Show me your city, an intercultural experience

show me your city logoWhat is the common thing between Colombian and Cambodian young people? “Show me your city“, an intercultural experience. In 2013 I agreed with two teachers of the Pontifical Bolivariana University of Medellín, Maribel Rodríguez and Ariel Acevedo, to make an academic experience between their students of graphic design and my students of social communication of Don Bosco Sihanoukville and Kep. The idea was that the students meet through a Facebook page and agree over the production of a short video per groups (5 to 10 minutes). In the story they have to show their culture, traditions and environment. Communication is of course an issue, but we wanted to demonstrate the effects of a global youth culture. 

This month we finished the second season dedicated to short horror films. More than 20 videos were produced by the Cambodian and Colombian youth portraying legends and ghosts from their own culture. The first intention was to elaborate a single script between both intercultural groups, but although the interaction through Facebook and Skype, it was difficult for them to agree in a unique script. The result was a rich offering of stories.

Yim Rotha, 18:

“Communication, team working, script writing… it is what I learned in this experience. A little difficult also because the language. Sometimes we could not understand their ideas. We could share our scripts and learn things. It was an opportunity to practice our English, to know a new culture and we proved our skills for example in the composition of a script.”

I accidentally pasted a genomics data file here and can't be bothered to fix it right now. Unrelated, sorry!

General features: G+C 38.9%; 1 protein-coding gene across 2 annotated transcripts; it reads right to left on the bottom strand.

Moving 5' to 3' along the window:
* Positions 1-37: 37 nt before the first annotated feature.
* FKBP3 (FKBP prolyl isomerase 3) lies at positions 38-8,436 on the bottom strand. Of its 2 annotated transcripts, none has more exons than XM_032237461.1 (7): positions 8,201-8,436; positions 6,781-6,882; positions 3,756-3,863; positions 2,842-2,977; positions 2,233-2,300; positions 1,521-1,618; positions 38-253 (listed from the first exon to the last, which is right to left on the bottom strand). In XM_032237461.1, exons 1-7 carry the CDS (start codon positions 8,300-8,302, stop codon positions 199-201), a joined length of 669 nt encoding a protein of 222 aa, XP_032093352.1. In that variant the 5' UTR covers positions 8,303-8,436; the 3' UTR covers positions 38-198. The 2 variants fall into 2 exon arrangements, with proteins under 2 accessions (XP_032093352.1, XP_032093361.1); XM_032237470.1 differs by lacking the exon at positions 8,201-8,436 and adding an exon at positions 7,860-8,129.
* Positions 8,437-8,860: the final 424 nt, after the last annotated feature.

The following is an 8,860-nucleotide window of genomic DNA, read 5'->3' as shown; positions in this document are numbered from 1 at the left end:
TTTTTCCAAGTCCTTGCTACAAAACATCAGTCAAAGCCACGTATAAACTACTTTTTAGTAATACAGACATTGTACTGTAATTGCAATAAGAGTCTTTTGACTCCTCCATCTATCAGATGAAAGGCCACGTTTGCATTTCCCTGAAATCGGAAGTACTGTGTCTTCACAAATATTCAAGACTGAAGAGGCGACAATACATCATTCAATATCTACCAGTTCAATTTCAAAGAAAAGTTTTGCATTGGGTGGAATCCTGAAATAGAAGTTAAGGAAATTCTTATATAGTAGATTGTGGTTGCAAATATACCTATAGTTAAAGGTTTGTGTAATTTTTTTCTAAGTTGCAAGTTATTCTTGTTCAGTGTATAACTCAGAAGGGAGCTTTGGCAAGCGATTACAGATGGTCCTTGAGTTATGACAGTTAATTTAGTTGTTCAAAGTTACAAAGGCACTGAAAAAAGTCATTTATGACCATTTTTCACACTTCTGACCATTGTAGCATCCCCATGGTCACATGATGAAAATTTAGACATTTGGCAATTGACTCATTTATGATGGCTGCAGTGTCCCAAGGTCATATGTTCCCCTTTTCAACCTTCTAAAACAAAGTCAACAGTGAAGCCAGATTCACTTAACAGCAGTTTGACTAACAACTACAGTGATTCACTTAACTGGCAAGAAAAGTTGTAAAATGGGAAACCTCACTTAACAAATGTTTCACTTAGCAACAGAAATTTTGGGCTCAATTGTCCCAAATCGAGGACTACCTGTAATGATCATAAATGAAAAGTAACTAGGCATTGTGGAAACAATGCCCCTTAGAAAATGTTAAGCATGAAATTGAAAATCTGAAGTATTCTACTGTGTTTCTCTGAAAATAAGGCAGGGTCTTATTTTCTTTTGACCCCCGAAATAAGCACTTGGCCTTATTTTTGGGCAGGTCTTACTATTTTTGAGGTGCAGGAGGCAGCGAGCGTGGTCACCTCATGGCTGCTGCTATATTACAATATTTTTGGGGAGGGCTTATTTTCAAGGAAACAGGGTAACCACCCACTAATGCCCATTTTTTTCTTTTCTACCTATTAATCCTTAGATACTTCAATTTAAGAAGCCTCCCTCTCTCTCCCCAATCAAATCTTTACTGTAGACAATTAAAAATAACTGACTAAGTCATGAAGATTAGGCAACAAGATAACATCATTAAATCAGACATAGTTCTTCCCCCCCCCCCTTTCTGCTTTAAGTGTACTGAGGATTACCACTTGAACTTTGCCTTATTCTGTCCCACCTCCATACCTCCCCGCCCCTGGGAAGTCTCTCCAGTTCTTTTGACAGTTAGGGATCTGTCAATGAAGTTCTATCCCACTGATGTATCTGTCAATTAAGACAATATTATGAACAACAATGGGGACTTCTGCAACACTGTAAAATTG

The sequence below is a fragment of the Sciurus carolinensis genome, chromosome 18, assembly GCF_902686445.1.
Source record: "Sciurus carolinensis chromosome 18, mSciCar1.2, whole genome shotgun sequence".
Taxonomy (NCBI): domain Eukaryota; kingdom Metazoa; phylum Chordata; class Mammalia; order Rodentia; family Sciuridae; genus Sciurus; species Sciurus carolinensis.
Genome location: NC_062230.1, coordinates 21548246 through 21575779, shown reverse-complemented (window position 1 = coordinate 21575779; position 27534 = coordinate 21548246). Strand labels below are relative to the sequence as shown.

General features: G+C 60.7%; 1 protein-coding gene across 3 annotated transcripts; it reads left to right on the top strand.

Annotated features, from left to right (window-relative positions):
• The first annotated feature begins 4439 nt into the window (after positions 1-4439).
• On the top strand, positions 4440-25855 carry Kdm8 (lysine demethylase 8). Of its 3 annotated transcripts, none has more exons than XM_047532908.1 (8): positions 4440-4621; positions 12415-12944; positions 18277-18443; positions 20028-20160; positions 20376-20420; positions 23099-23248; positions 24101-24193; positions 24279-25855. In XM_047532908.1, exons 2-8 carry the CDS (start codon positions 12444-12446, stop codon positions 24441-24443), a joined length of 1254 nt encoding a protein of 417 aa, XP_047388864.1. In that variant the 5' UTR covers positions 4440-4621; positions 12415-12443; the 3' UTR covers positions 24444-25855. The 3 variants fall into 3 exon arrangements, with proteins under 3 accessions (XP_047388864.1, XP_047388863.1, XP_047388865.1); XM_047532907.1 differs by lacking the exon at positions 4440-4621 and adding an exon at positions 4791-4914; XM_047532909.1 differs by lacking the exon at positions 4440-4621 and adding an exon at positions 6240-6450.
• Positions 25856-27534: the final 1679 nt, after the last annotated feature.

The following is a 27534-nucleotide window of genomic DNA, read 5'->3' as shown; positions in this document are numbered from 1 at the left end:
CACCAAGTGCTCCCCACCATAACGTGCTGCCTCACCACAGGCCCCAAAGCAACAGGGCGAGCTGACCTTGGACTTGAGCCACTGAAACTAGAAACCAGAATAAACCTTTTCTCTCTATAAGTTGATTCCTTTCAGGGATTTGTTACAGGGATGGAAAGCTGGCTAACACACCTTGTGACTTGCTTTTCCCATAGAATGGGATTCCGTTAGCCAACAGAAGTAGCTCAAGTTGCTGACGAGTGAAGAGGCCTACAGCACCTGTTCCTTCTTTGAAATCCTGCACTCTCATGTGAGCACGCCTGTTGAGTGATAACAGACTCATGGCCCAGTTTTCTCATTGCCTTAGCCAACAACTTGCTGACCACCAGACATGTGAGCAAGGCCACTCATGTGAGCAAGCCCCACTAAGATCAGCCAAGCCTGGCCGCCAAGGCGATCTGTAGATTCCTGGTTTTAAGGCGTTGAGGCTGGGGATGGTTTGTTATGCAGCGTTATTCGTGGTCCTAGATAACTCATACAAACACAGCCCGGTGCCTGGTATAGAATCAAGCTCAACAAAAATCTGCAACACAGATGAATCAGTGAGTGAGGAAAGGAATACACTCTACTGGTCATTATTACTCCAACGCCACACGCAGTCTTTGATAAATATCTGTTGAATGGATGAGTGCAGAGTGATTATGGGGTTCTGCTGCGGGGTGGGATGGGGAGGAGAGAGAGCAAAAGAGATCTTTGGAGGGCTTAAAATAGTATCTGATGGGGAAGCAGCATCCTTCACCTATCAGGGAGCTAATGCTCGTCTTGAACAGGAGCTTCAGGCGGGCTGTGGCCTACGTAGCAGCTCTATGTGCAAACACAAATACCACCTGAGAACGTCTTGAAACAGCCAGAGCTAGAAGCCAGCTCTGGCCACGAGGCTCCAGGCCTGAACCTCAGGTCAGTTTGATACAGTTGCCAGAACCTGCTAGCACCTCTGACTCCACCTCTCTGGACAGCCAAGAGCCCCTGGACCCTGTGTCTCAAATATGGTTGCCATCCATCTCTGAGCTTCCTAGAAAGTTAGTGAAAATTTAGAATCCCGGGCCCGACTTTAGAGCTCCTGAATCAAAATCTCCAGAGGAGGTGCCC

Im Tula, 19:

“I knew things about Colombia through the chats and their messages. When I talked by chat with them we concluded that our ideas were different, so we decided to follow our own traditions. I realized we were different, for example we Cambodians are polite and I saw them more informal. I guess it’s a Western behaviour.”

Kong Sokha Amatak, 22:

“It is a good idea to communicate with another culture. First we knew nothing about Colombia, its language, in the beginning was difficult the communication, but after we knew things. I knew about their way of thinking, their traditions. For example, when we greet we were more polite, but their greeting was more informal. They said they want to know our country.”

Nom Sothereath, 20:

“In a next experience, it is good to promote more communication. It is important to give more importance to the quality of the audio. I liked La Llorona because it was very original to me. I saw a ghost drinking beer.”

 The experience gives so many insights to the creativity and efforts of the young people and how they put all their talent to share their ideas and own identity. One very interesting video is the one of Vuth Savong, a disabled youth who acts in his own film “Ghost in Old House“.

The next season starts on October with a new topic or challenge for the students to face. I expect that group of students of other countries, especially young people interested in film production, join the experience. If you are a teacher and you want to include your students, please contact us.


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About Albeiro Rodas

Albeiro Rodas (in Cambodia Sky Ly Samnang), is a MA in Digital Communication, independent journalist and a Salesian of Don Bosco from Amalfi, Colombia, based in Cambodia since 1999. He is the creator of the Don Bosco schools of journalism in Sihanoukville and Kep with young people from poor communities and the founder of the Don Bosco Kep Children Fund. Medal for Social Commitment UPB (2010); among the 100 more upstanding Colombians abroad (Marca Colombia, 2012, and among the 12 Colombians that are making this a better world 2013 (

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